more flexibility (if you do not like the interface, there are many
others to try). So the pity is that companies do not sell Linux
binaries of their tools (well, some do), although many develop on
some unix (sometimes Linux: for instance, Quake has been developped
on Linux and has been ported to DOS).

	--Thomas Pornin
Article: 9358
Subject: Re: The case for Linux and EDA
From: pornin@news.ens.fr (Thomas Pornin)
Date: 7 Mar 1998 10:04:26 GMT
Links: << >>  << T >>  << A >>
In article <01bd4973$5a8d0560$aa85accf@homepc>,
rk <stellare@erols.comNOSPAM> wrote:
>does microsoft office run on linux?  need that to communicate these days.

There is StarOffice, that understand the Microsoft "standards" and is free
for personnal use. Works pretty well. Really looks like Office.

>does aol run on linux?  very popular in america.

Dunno. I know several people connected at home with a modem and a Linux-only
machine, so this might be possible.

>visual basic run on linux?

You can always try Wine (the windows emulator) but this is sort of nonsense
(apart from the fact that Wine cannot crash the machine). There are many
free compilers for unixes, so it is probable that someone made a VB version.

>national instruments, do they supply ieee-488 drivers for linux?

I know a physicist who drives some experiments with a Linux-PC and IEEE
cards. I'll have to ask him about this version.

I don't have time to comment upon the others. Some (especially Xilinx tools)
do not have a Linux version, which is explanable by market analysis but
not technical reasons. The whole point is that if all vendors made Linux
versions, everybody would be happier: the vendors who would have an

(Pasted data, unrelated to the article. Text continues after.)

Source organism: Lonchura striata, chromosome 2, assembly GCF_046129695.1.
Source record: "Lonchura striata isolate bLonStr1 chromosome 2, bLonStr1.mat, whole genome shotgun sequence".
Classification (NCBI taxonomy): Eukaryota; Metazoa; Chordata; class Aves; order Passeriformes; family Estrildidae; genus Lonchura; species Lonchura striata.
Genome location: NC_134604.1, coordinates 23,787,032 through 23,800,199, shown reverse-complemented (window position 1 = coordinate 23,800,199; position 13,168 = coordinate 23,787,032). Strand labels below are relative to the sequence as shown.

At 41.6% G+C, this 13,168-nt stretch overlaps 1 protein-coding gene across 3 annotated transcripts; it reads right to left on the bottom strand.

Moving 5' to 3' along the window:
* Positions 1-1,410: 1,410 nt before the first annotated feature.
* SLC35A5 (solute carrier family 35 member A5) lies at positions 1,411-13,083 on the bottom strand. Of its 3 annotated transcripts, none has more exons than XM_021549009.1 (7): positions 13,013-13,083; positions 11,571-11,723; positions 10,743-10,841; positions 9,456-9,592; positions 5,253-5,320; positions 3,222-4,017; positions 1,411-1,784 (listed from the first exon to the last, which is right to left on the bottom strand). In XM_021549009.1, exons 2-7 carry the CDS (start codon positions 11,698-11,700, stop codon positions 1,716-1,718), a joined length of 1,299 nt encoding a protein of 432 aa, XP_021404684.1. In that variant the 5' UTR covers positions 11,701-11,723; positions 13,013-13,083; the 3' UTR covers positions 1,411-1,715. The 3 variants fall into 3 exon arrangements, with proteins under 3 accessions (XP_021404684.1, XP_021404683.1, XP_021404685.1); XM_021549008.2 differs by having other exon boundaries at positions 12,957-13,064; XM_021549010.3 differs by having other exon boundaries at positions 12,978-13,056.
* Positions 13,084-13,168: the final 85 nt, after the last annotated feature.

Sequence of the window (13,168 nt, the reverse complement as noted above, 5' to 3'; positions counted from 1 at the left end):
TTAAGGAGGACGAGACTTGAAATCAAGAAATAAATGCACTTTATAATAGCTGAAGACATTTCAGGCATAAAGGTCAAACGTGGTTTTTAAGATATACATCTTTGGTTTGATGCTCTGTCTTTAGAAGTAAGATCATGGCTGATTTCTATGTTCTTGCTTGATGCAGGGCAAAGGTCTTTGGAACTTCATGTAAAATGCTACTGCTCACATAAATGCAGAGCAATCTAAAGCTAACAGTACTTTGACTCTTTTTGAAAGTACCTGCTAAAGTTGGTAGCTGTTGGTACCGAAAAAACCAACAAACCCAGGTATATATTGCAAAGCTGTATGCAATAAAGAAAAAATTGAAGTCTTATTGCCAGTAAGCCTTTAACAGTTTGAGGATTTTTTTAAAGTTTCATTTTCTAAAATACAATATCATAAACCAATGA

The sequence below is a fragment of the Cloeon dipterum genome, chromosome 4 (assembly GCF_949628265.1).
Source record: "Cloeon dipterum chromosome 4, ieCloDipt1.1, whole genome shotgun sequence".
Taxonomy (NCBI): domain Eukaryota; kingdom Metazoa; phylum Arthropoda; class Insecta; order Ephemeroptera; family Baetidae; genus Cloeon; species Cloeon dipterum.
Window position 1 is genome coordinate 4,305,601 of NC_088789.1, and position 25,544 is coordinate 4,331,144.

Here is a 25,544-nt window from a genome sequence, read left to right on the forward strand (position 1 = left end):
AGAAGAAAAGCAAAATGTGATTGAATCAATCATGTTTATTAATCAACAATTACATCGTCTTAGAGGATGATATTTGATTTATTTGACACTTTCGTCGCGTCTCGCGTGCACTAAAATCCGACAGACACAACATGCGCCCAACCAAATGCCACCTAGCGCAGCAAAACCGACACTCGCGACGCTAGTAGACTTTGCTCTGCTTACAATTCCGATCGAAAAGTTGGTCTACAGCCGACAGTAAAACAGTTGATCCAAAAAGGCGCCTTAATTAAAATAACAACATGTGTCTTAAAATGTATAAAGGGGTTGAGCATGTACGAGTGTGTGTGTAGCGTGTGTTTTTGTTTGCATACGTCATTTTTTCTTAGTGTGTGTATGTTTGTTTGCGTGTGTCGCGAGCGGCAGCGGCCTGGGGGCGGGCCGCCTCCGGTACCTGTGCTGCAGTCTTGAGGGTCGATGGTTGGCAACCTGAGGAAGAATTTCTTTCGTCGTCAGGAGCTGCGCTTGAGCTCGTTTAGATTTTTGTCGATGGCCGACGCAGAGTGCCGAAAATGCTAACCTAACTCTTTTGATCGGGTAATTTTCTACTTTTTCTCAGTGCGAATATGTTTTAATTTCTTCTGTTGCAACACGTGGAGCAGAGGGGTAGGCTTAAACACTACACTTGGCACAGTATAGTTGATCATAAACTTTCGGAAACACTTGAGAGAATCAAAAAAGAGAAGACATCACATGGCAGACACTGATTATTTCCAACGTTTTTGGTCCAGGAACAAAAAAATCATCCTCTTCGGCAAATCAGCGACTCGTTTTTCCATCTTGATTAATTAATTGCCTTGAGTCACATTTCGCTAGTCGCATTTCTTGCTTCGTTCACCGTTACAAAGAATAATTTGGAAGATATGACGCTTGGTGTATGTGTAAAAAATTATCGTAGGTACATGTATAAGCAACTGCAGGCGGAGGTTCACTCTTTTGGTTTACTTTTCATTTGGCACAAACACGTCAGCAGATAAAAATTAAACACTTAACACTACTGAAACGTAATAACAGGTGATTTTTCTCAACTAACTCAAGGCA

extended market for cheap (good software should be easy to port) and
the clients, who could benefit from the power and stability of Linux.
Oh well, maybe Bill Gates would not be so happy (niark niark niark).

>like i say, "it's the s/w, stupid."  [paraphrased from the pres.]  who
>cares about the os or cpu.  it's the apps.

Actually, considering the performances and the interface I like,
the OS has some importance. I am also not very rich, and free software
is much cheaper than commercial software.

	--Thomas Pornin
Article: 9359
Subject: Re: Leonardo/Xilinx BUFGLS question
From: Nick Hartl <nhartl@earthlink.net>
Date: Sat, 07 Mar 1998 05:10:52 -0600
Links: << >>  << T >>  << A >>
One cannot LOC an IPAD that is connected to BUFGLS to any but a corner pad,
unless a IBUF is connected into the LOCed IOB.    However when placing IBUFs on
BUFGLS nets MAP warns of delay problems.  So best is to place the pad in the
corner.

Have FUN!!!
Nick

Jacob W Janovetz wrote:

> Hello,
>
>    I read in the Xilinx documentation that the 4000XL series allows
> mapping an internal signal to an available BUFGLS.
> (page 4-43 9/96 databook).  I have not been able to do this, however.
> In Leonardo, I have tried assigning a BUFGLS to the signal and
> even tried mapping a component in.  However, when it comes time for
> the Xilinx tools to place and route, I get the following error:
>
> --------------------------------------------------
> Processing global clock buffers...
> ERROR:baste:263 - The LOC constraint "P175" (a IOB location) is not valid for
>    IPAD symbol `ix2282' (pad signal=dsptx_wr), which is being mapped to the
>    following site types:
>         CLKIOB
> --------------------------------------------------
>
>    Can anyone lend some advice?  Thanks!
>
>     Cheers,
>     Jake
> --
>    janovetz@uiuc.edu    | Once you have flown, you will walk the earth with
>  University of Illinois | your eyes turned skyward, for there you have been,
>                         | there you long to return.     -- da Vinci
>         PP-ASEL         | http://www.ews.uiuc.edu/~janovetz/index.html

Article: 9360
Subject: Re: The case for Linux and EDA (Vox Populi?)